Recently, there was a wave of frustration that swept through our community. It was based on the fifteen million dollars of budget cuts that our school district needed to make in order to catch up to a shortfall created by the previous superintendent. The initial focus was on those responsible, but that did not generate a lot of satisfaction. Those to blame had already moved on to a new school district with budgets of their own to mismanage.
And now there is a petition circulating to get all those school libraries that have been closed open again. A local news channel did an "investigative report" on the state of school libraries in the district, and they discovered that thirty percent of those school libraries have been closed because the district could not afford to staff them. Dirty little secret, right?
Well, not exactly. The library at our school has lacked a librarian for most of the years that I have worked here, and that was a result of budget priorities set more than a dozen years ago. Our library is not closed as much as it is unused. As a library anyway. It has been used for all manner of parent education, staff training and meetings, and daycare for those parents who are attending our English as a Second Language classes. It also gets a good deal of use as a quiet testing center or a place to take small groups to practice reading. There are a lot of books in there, after all. At different points throughout recent history, we have been able to check books out to students when we have been able to find time to train teachers how and to create a schedule that allows kids a chance to come and browse as well as read, and still manage to get all those state-mandated minutes of instruction in, while keeping that schedule equitable for all grades and classrooms.
On top of this, stack the leveled libraries that are found in each classroom, as well as the walking field trips to the public library just a few blocks away, and we discover that access to books is not the core issue. The way we provide access has evolved. I treasure the time I spent wandering the stacks of my elementary school library, and the comforting presence of Ms. Benson, the lady I could trust more than the Dewey Decimal System. She knew where to find Curious George and that book on World War Two. It was her job. It was her joy.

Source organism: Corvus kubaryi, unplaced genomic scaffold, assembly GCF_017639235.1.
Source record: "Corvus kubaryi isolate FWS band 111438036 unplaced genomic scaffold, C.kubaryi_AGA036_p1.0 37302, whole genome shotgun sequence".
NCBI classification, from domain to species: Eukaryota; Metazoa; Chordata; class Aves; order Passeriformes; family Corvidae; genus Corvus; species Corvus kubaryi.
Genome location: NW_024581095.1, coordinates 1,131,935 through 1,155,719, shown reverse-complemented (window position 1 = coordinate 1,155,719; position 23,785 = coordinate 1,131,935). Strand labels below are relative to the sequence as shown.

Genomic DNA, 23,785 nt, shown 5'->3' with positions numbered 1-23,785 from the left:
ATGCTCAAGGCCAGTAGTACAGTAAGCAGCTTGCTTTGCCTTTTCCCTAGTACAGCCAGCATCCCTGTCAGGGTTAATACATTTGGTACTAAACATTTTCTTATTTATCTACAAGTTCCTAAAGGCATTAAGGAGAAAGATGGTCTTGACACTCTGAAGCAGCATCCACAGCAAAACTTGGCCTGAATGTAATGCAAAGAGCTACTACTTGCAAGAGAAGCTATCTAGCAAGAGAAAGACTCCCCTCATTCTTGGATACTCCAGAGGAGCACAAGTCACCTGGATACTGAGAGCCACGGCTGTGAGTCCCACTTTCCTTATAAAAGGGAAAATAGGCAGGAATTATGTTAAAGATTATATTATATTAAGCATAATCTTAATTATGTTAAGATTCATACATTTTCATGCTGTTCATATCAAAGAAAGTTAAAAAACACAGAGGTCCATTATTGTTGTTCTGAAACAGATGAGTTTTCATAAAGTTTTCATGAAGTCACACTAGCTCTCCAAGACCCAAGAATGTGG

Some fifty years later, when we are regularly reminded that print is dying as we glance up from our smart phones long enough to acknowledge it, we are being urged to open and staff all the school libraries in our district. Petitioned. Nowhere in the petition is there a discussion of how to fund this measure, but it has been suggested that five million dollars from another measure that requires class size reduction be used to pay for this. Without a suggestion as to how that missing five million dollars might impact class size.
Would I like to have a librarian at my school? Yes. Would I like to have kids visiting our school library and creating their own love of books? Yes. I would also prefer not to have to do an annual contortion based on the trickle of funds that find their way to public education. It makes the district and those who work there look guilty of keeping libraries closed. Priorities change and choices have to be made. Sometimes right in the middle of a school year.
Maybe we can agree to hold a bake sale the next time we need a new aircraft carrier or a Wall someplace. Then maybe we can afford to open the door to the library.